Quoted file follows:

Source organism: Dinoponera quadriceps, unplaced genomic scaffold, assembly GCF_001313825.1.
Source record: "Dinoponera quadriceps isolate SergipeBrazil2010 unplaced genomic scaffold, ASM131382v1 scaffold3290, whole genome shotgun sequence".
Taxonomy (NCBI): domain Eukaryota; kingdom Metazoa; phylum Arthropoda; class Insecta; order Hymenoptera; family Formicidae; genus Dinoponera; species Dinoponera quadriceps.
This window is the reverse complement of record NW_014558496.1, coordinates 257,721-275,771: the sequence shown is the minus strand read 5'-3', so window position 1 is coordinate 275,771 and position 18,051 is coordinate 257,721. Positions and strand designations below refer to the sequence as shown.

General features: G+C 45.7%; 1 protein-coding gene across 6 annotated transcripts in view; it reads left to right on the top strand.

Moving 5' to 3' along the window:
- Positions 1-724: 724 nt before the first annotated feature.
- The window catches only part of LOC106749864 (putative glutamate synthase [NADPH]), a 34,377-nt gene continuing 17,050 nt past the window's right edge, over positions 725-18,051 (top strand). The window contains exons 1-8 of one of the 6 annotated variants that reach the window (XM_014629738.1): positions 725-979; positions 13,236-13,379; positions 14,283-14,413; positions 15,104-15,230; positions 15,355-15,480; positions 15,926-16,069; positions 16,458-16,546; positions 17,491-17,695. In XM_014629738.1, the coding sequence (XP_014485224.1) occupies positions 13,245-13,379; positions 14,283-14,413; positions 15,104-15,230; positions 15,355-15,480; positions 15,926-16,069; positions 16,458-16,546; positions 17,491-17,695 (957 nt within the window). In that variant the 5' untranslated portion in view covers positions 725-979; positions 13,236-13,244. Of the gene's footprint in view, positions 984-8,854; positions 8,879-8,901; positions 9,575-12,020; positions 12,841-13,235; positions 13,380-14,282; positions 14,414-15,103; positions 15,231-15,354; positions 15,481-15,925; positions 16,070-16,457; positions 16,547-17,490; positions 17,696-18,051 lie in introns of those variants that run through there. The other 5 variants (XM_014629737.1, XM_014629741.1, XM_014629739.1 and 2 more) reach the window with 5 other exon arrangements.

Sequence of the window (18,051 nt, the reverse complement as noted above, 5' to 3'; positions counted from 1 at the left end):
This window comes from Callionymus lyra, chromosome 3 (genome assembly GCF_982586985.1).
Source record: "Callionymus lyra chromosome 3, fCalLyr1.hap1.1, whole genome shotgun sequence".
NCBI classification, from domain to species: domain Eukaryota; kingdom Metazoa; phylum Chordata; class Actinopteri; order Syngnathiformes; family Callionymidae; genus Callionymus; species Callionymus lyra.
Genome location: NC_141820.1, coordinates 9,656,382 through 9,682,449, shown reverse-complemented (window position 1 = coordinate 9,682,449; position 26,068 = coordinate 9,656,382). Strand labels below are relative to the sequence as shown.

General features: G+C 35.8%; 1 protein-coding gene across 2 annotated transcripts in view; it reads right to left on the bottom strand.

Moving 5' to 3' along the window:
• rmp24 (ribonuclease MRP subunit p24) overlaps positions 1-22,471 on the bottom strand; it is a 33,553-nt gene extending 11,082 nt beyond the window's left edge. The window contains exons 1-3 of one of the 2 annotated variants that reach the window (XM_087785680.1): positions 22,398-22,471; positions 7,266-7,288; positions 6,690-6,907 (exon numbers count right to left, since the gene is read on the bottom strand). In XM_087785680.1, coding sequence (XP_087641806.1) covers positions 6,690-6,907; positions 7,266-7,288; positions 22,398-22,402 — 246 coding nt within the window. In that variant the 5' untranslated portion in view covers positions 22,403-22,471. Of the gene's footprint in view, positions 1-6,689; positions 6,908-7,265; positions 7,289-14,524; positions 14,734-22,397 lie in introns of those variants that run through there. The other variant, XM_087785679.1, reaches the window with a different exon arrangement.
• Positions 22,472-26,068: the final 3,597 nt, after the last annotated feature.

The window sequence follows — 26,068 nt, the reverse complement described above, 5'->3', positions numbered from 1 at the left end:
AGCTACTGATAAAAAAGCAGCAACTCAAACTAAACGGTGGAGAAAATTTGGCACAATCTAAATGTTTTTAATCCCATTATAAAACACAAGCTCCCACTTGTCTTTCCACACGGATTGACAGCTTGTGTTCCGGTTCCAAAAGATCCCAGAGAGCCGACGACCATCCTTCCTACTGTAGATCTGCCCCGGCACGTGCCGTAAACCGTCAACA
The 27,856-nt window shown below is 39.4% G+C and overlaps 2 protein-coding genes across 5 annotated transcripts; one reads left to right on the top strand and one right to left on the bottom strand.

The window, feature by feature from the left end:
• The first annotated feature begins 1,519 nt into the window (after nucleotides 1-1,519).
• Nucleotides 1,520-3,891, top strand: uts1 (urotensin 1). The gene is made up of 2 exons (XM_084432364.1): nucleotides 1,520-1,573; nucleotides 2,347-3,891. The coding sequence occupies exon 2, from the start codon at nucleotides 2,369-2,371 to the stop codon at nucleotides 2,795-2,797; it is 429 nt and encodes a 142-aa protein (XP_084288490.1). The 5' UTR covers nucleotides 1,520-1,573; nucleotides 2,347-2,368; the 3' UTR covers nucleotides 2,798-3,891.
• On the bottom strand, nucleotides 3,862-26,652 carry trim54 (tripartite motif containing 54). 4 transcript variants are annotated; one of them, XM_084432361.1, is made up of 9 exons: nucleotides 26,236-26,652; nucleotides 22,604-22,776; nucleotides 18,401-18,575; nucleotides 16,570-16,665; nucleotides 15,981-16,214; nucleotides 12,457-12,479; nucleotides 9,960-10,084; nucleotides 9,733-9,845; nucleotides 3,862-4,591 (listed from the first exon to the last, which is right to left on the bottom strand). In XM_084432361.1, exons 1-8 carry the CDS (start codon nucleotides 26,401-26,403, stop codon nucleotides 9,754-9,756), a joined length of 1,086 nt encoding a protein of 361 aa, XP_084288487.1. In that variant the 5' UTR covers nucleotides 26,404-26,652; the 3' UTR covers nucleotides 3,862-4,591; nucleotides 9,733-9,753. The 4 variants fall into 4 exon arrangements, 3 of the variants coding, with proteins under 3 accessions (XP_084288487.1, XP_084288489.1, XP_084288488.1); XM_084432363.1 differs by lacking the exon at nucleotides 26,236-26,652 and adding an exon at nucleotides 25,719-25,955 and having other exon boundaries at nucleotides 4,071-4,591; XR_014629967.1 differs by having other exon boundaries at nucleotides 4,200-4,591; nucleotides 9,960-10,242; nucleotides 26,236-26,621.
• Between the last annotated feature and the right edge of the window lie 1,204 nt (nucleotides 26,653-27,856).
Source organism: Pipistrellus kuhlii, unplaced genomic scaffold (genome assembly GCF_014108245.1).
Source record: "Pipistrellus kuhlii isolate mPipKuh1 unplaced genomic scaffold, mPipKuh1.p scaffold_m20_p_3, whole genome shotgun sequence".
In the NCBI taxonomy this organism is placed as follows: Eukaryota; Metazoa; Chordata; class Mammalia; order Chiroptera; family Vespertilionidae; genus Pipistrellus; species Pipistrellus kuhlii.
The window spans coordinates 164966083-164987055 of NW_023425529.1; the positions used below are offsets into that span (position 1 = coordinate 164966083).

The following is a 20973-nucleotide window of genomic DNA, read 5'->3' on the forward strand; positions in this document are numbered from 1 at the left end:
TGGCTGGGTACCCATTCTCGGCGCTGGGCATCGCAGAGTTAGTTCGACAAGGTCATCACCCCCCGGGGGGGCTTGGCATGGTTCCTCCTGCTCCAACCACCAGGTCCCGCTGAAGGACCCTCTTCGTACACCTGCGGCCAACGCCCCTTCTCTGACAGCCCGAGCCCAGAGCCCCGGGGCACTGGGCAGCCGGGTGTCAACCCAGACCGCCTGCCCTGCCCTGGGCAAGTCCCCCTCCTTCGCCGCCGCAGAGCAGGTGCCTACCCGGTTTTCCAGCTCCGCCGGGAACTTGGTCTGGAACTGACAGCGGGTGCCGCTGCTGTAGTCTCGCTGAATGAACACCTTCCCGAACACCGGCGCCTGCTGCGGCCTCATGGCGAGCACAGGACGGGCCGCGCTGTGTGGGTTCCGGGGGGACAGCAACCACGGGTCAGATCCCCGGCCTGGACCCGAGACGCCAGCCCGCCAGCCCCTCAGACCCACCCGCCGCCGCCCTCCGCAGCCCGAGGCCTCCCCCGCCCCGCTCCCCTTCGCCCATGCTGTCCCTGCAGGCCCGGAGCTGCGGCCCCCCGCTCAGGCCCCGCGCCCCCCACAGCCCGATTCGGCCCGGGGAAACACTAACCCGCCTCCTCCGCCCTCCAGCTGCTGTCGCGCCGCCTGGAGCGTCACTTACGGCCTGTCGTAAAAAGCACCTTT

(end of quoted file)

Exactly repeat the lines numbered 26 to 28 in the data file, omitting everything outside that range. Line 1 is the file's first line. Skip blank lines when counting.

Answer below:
Source organism: Pipistrellus kuhlii, unplaced genomic scaffold (genome assembly GCF_014108245.1).
Source record: "Pipistrellus kuhlii isolate mPipKuh1 unplaced genomic scaffold, mPipKuh1.p scaffold_m20_p_3, whole genome shotgun sequence".
In the NCBI taxonomy this organism is placed as follows: Eukaryota; Metazoa; Chordata; class Mammalia; order Chiroptera; family Vespertilionidae; genus Pipistrellus; species Pipistrellus kuhlii.